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Google and Opera appear to have been blocked in Turkmenistan — or have they? neweurasia’s Annasoltan explores the mix of censorship, incompetence, and terrible infrastructure that constitutes the “shoddy omnipotence” of government digital control, and why this is both a source of distress and hope.
The Turkmenet may be very small and very young, but it’s certainly developing at a remarkable rate, and not always in ways that can be clearly said to be good or bad. neweurasia’s Annasoltan explores the rise of hacking in this new space and its particularly Turkmen flavor.
According to official Turkmen news sources, around 100,000 fist grade students have received brand new Lenovo laptops at the start of this school year. Although neweurasia is unable to confirm this, if true — and Annasoltan thinks it likely — this is an incredible development for the country. “This is truly an ambitious project on the part of the Turkmen government,” she writes.
Farid Tukhbatullin, head of the Turkmen Initiative for Human Rights (TIHR), of which the Chronicles of Turkmenistan (chrono-tm.org is the press service, has sent the following statement to journalists: On 18 July in the morning the website of the Turkmen Initiative for Human Rights “Chronicles of Turkmenistan” was hacked. The website has been operating for about six years. Throughout these years it has posted thousands of articles, news casts and photos from Turkmenistan — the country where it is extremely difficult to obtain unbiased information. During the days when the arms depot explosions occurred near Ashgabat, our website remained the…
neweurasia has been contacted by an individual who claims to have accessed the Chronicles of Turkmenistan, the news site of the Turkmen Initiative for Human Rights, and published part of their subscription list.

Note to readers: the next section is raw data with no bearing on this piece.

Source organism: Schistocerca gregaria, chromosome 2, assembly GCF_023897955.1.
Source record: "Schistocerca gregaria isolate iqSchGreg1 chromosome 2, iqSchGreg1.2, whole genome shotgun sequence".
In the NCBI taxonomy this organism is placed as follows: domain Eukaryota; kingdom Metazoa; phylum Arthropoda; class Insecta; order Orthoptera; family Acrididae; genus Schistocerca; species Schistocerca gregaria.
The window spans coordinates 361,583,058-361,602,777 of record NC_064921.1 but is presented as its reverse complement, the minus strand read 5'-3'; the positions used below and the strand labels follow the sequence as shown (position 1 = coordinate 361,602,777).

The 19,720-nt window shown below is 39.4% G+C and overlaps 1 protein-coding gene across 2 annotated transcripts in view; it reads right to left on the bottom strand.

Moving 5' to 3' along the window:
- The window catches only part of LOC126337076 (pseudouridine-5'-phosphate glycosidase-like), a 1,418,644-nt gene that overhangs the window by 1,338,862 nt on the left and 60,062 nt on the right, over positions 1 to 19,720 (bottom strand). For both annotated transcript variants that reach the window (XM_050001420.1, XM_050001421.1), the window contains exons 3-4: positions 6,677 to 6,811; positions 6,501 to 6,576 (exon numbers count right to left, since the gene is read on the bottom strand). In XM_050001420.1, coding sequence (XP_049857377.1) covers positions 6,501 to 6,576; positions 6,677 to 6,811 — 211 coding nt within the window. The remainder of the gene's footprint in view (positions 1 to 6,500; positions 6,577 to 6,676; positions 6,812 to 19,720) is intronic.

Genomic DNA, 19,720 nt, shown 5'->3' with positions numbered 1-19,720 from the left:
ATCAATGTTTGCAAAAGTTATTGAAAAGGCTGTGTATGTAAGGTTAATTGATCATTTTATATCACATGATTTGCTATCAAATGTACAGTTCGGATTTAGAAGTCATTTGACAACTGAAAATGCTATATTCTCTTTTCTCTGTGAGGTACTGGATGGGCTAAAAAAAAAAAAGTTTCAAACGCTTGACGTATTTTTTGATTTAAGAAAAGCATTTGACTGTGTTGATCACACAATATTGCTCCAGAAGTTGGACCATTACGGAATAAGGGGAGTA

neweurasia continues to explore the aftermath of the Abadan explosion and the ways Turkmen are resisting the official line. The “Alternative Turkmenistan News” is an e-mail newsletter claiming 1300 recipients among a wide cross-section of professional Turkmen society. It’s a perhaps surprising example of the continuing utility of the e-mail in our new era of rapid social media. neweurasia’s Schwartz reports. “The impression one gets is actually of a very active and fertile secret world of electronic samizdat-like communications,” he writes. “Call it ‘e-zidat” or ‘Turkmenizdat’.”
Is neweurasia’s Schwartz, much less neweurasia itself, accurately representing Turkmenistan? If so, who gave them the right? Schwartz responds to criticisms from an anonymous Turkmen reader, exploring the dynamics of Turkmenistan’s “marginal” geopolitical status, the dynamics of social media, and even religious faith. “I won’t mince words,” he writes. “My credibility is indeed subject to real debate.”
First e-witness spoke again. Cannot confirm his statements but he was cited by Annasoltan. He has spoken again today: “I escaped death at the last moment, running away and making an accident with my car, but the car is nothing. [The bomb] fell 15,20 meters close to me. I was almost dead, all the people were covered in blood, they didn’t escape, they all died, there were no survivors to come out from there.” When asked where the bombs and rockets fell, he answered: “They fell everywhere.”
The still-mysterious explosion in Abadan was met with logic and courage by everyday Turkmens who were able to get online. neweurasia’s Annasoltan recounts both the struggles and discoveries of the Turkmenet during the crisis, including an important eyewitness account and the many netizens who were willing to challenge the official version of events as well as comfort and calm each other during a moment of terror.
Recently, there’s been a blossoming of Turkmen social websites and Facebook groups, and the activity therein has been incredible. neweurasia’s Annasoltan thinks she sees the opportunity for a new strategy of engagement with the people of her isolated nation. “The way to engage the Turkmen people and to get them to think critically about their society may [now[ require talking with the population rather than at them,” she writes.